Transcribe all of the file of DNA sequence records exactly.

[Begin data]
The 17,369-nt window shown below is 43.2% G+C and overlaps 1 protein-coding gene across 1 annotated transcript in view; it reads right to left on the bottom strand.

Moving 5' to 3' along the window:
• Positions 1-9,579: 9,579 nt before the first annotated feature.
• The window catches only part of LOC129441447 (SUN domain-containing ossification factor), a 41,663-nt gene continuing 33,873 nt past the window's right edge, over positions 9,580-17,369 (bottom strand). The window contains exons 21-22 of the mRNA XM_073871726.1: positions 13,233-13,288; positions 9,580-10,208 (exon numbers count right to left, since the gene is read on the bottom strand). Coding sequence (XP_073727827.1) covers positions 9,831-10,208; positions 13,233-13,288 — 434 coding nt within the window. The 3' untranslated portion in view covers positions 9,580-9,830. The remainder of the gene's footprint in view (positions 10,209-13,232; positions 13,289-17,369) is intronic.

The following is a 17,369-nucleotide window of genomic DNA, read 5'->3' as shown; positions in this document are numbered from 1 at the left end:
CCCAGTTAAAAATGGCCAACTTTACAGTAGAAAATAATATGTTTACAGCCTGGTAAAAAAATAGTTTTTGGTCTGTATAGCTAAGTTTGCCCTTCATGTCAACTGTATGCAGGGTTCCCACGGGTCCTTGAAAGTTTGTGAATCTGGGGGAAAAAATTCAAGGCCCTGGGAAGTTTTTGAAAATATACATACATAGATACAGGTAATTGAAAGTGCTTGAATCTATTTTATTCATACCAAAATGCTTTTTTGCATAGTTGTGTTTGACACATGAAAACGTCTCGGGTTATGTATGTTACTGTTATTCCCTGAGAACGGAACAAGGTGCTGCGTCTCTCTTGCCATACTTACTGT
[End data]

The 17,369-nt window shown below is 43.2% G+C and overlaps 1 protein-coding gene across 1 annotated transcript in view; it reads right to left on the bottom strand.

Moving 5' to 3' along the window:
• Positions 1-9,579: 9,579 nt before the first annotated feature.
• The window catches only part of LOC129441447 (SUN domain-containing ossification factor), a 41,663-nt gene continuing 33,873 nt past the window's right edge, over positions 9,580-17,369 (bottom strand). The window contains exons 21-22 of the mRNA XM_073871726.1: positions 13,233-13,288; positions 9,580-10,208 (exon numbers count right to left, since the gene is read on the bottom strand). Coding sequence (XP_073727827.1) covers positions 9,831-10,208; positions 13,233-13,288 — 434 coding nt within the window. The 3' untranslated portion in view covers positions 9,580-9,830. The remainder of the gene's footprint in view (positions 10,209-13,232; positions 13,289-17,369) is intronic.

The following is a 17,369-nucleotide window of genomic DNA, read 5'->3' as shown; positions in this document are numbered from 1 at the left end:
CCCAGTTAAAAATGGCCAACTTTACAGTAGAAAATAATATGTTTACAGCCTGGTAAAAAAATAGTTTTTGGTCTGTATAGCTAAGTTTGCCCTTCATGTCAACTGTATGCAGGGTTCCCACGGGTCCTTGAAAGTTTGTGAATCTGGGGGAAAAAATTCAAGGCCCTGGGAAGTTTTTGAAAATATACATACATAGATACAGGTAATTGAAAGTGCTTGAATCTATTTTATTCATACCAAAATGCTTTTTTGCATAGTTGTGTTTGACACATGAAAACGTCTCGGGTTATGTATGTTACTGTTATTCCCTGAGAACGGAACAAGGTGCTGCGTCTCTCTTGCCATACTTACTGT